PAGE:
Chancellor Haddon’s Legacy

A Champion of Excellence, Access, and Engagement

Some of the seeds that Phoebe A. Haddon planted when she arrived at Rutgers University–Camden were literal: the new chancellor led the campus in a flower-planting exercise that beautified the grounds and strengthened a sense of community on campus. Other seeds she planted blossomed during her six-year tenure: Rutgers–Camden’s national profile grew, enrollment reached record levels, and research and civic engagement efforts earned greater prominence.

Haddon, who will return to faculty as a professor of law in July, led the university to new enrollment milestones, in part through the introduction of the acclaimed Bridging the Gap tuition reduction program that focused on making college more affordable. As a result, the number of first-year undergraduate students choosing Rutgers–Camden has nearly doubled since fall 2014. “We have renewed Rutgers University–Camden’s pivotal role as a place of access for first-generation college students seeking the life-changing opportunities associated with a Rutgers degree,” Haddon said. “Our student body now reflects the rich diversity of our state, and Rutgers enjoys increased energy and engagement with our students as a result.”

Also during Haddon’s tenure, Rutgers–Camden grew academically, adding graduate programs, including New Jersey’s first master’s program in forensic science, along with graduate programs in nursing practice, business analytics, investments and private wealth management, and digital marketing. Undergraduate opportunities also expanded with the addition of programs in digital studies, health sciences, and global studies, as well as a certificate in Spanish for the health professions.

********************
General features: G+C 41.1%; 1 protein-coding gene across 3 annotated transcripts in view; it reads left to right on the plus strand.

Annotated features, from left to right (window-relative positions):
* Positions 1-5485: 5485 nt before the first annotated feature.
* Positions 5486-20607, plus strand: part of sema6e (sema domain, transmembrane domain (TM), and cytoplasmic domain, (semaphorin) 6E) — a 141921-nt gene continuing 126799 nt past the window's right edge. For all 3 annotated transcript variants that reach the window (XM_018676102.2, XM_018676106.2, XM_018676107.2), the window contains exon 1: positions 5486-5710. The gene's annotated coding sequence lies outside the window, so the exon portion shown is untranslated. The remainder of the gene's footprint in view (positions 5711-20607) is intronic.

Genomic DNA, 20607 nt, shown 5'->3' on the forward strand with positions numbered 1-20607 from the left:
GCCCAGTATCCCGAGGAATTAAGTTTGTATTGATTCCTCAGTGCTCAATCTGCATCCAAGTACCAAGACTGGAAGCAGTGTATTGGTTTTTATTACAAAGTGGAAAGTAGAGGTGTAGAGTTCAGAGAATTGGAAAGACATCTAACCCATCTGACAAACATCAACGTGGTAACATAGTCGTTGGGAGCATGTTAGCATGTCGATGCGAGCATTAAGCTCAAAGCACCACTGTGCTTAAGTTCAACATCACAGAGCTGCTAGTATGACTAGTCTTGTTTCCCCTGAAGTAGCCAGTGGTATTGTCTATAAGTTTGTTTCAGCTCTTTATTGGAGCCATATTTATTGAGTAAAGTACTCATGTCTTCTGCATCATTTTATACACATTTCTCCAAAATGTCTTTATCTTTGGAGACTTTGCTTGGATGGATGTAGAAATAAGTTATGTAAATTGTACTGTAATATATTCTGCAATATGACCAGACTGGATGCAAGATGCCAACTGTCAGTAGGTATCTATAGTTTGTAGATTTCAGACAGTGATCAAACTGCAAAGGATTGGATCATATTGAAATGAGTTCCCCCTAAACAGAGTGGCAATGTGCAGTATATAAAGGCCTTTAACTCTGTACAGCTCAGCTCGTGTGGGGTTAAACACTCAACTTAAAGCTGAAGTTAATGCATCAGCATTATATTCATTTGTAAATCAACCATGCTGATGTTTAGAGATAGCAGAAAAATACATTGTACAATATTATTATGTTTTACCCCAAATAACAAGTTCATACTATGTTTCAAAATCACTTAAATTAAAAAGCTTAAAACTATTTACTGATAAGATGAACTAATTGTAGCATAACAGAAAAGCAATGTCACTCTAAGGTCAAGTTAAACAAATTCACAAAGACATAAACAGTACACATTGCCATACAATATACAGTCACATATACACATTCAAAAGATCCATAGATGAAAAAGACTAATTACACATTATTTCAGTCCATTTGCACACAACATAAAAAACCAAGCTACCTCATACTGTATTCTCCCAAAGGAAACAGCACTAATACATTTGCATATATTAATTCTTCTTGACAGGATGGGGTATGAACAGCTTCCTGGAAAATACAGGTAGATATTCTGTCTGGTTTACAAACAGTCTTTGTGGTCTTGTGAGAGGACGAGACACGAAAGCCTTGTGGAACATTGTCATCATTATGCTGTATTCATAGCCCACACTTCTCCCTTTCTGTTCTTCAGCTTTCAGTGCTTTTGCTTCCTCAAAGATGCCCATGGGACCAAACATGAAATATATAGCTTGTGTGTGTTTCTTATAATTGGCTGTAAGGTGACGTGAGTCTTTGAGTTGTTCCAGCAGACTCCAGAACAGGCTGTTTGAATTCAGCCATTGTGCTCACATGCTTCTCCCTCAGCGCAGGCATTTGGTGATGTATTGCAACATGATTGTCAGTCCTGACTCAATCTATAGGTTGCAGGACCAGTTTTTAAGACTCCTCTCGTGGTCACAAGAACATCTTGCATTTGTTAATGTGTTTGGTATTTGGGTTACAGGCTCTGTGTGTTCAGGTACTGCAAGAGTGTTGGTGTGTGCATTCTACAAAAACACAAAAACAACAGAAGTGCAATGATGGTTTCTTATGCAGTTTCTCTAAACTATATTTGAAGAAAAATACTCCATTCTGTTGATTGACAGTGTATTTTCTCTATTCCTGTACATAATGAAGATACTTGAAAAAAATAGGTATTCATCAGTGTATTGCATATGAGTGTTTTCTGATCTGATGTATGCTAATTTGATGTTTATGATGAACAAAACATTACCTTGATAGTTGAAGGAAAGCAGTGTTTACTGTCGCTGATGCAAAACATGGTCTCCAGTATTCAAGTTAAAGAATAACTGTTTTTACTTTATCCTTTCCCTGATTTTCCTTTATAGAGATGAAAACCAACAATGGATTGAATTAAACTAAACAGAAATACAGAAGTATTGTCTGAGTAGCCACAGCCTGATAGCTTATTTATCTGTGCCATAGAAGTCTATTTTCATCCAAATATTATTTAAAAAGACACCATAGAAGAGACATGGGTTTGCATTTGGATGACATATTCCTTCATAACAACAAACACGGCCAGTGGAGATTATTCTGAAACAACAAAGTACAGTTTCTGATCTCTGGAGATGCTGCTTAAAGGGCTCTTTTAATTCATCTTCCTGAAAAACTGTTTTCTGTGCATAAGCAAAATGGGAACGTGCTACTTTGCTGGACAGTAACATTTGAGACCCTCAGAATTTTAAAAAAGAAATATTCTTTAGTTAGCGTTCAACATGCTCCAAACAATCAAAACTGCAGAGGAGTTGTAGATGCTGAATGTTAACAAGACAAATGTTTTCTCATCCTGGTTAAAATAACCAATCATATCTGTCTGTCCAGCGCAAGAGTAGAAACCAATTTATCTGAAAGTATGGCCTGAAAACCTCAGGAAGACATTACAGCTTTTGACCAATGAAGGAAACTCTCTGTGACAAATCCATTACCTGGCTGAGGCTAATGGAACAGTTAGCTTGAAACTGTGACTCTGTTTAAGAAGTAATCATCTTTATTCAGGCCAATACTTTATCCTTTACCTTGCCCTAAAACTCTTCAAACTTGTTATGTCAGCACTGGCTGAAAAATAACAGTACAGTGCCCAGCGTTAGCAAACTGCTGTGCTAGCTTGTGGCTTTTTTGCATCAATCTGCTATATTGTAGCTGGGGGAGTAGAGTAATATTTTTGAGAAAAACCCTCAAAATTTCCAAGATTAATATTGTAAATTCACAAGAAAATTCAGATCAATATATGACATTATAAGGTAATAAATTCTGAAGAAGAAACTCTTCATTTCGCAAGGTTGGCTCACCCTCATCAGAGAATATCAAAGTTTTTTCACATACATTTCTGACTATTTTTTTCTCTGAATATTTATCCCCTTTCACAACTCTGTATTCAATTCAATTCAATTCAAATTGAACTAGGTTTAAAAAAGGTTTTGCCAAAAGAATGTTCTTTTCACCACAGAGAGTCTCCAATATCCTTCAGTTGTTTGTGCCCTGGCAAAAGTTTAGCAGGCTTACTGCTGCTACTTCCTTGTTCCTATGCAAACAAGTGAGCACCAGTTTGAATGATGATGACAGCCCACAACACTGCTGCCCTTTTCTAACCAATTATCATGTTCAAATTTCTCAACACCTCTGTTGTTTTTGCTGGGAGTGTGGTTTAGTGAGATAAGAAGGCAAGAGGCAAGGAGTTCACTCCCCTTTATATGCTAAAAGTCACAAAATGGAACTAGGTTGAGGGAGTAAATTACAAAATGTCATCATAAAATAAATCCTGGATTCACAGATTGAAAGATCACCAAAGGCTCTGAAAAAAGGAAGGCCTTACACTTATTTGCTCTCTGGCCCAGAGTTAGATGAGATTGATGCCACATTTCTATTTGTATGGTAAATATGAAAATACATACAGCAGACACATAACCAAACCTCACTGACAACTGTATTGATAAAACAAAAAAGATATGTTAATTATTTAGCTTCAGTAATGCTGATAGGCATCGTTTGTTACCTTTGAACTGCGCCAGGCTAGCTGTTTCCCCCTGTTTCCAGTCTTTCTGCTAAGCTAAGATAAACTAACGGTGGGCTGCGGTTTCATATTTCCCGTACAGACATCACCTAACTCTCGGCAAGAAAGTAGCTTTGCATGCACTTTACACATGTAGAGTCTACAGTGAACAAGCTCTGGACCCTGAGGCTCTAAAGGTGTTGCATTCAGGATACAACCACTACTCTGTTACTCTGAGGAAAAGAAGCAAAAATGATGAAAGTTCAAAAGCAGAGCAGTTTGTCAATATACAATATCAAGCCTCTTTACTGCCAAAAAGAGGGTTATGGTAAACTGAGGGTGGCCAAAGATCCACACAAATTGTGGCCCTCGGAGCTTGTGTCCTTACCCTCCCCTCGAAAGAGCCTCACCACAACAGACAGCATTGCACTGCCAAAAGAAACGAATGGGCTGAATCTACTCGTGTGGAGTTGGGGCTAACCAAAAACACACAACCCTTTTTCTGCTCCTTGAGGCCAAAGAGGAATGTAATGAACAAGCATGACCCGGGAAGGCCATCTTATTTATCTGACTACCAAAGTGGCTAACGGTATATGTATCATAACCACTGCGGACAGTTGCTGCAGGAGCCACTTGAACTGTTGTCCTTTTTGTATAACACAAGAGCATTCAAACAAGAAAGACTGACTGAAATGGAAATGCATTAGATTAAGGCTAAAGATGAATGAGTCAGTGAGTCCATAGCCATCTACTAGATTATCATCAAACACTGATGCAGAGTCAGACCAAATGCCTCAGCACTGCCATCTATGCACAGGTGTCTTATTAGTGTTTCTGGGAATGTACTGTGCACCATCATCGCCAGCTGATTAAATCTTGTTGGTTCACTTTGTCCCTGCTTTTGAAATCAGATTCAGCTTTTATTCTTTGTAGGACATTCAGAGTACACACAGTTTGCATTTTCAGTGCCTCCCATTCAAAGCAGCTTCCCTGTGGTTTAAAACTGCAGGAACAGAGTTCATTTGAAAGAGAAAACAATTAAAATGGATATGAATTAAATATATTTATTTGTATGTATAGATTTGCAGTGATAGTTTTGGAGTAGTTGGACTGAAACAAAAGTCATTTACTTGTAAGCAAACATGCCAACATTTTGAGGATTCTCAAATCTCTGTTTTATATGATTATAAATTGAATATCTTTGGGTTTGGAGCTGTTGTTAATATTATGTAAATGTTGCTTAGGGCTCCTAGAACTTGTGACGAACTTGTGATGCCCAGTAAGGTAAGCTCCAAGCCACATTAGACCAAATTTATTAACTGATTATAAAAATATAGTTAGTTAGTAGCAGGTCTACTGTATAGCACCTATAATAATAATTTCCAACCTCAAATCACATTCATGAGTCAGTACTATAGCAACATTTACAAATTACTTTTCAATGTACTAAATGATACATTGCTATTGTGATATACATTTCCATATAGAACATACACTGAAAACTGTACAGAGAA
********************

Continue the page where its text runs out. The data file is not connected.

Rutgers–Camden’s global stature was enhanced when it was elevated to a new Carnegie classification as an R2 national research university in 2019. “As an alumnus of Rutgers–Camden, I will be forever grateful to Chancellor Haddon and the incredible legacy that she has built,” said Sandy Stewart CCAS’81, GSC’87, a biotech entrepreneur and donor who is a former chair and current member of the Rutgers Board of Governors. “Through her exceptional leadership and creative ideas, she and her team have transformed the campus into a highly ranked regional powerhouse with world-class faculty and innovative programs at a more affordable cost for many.”

Carnegie also designated Rutgers–Camden as a national community-engaged university, a confirmation of Haddon’s commitment to the university’s civic engagement program and its role as an anchor institution for the city of Camden and southern New Jersey. Among the many noteworthy initiatives launched to improve the quality of life for New Jersey families, Rutgers–Camden opened a health services center in Camden and is a lead partner in a $1 million Bloomberg Philanthropies grant to reclaim dumping sites in Camden through public art projects.

A constitutional law scholar and an expert on access and equity in higher education, Haddon, in addition to teaching, will continue to serve as chair of the Board of Directors of the Federal Reserve Bank of Philadelphia, one of many leadership roles she fulfills in the Delaware Valley region and the nation.

Marian Wissman, sole trustee of the estate of Herman CCAS’62 and Marilyn Wissman CCAS’60, which in 2017 committed to a gift of $3 million to support an endowed chair in the Rutgers–Camden Department of Economics and an additional $50,000 to support the Department of World Languages and Cultures, said Haddon will be missed. “Phoebe Haddon is an educator, innovator, lawyer, and builder,” Wissman said. “She also is dynamic, intelligent, and charming. It is an honor knowing her and having her as chancellor for the past six years. I know that she will be an asset to the boards she serves and an inspiration to those whom she mentors.”

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